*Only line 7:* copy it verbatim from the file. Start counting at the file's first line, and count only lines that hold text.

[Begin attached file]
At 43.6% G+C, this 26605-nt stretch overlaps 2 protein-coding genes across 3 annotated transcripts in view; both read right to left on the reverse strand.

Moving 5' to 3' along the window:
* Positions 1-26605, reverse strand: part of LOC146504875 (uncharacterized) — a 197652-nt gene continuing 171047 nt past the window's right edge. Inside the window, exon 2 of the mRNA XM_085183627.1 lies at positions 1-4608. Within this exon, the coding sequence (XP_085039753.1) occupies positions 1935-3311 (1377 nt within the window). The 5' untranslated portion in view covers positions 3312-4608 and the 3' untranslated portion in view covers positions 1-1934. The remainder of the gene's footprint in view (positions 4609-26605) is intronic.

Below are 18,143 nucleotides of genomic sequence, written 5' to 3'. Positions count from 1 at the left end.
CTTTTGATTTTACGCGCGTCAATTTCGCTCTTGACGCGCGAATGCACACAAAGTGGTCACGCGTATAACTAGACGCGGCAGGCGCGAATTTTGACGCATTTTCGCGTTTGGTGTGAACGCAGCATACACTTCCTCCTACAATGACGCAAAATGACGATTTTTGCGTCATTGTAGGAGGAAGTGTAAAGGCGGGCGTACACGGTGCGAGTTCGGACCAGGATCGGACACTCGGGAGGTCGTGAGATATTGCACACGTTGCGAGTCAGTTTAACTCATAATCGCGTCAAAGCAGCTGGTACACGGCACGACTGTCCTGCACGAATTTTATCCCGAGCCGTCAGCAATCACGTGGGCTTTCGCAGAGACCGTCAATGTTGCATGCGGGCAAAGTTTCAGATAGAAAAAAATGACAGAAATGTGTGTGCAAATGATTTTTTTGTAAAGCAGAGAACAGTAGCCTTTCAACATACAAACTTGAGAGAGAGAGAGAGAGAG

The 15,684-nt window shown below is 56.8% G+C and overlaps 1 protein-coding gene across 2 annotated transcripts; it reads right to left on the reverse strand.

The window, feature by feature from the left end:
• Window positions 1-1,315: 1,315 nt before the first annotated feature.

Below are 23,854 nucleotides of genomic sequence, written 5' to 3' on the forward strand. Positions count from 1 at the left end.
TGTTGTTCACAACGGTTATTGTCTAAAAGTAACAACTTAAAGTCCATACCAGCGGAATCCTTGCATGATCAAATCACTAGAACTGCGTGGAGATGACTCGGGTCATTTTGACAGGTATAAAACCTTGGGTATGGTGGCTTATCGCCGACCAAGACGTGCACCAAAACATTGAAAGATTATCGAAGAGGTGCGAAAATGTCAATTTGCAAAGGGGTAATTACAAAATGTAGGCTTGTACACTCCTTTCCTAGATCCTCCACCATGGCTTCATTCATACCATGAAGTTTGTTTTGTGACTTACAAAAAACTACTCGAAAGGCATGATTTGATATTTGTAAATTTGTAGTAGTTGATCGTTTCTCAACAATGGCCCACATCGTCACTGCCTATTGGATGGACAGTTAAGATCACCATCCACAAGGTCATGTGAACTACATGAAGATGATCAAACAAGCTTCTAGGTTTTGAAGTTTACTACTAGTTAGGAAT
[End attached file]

The window, feature by feature from the left end: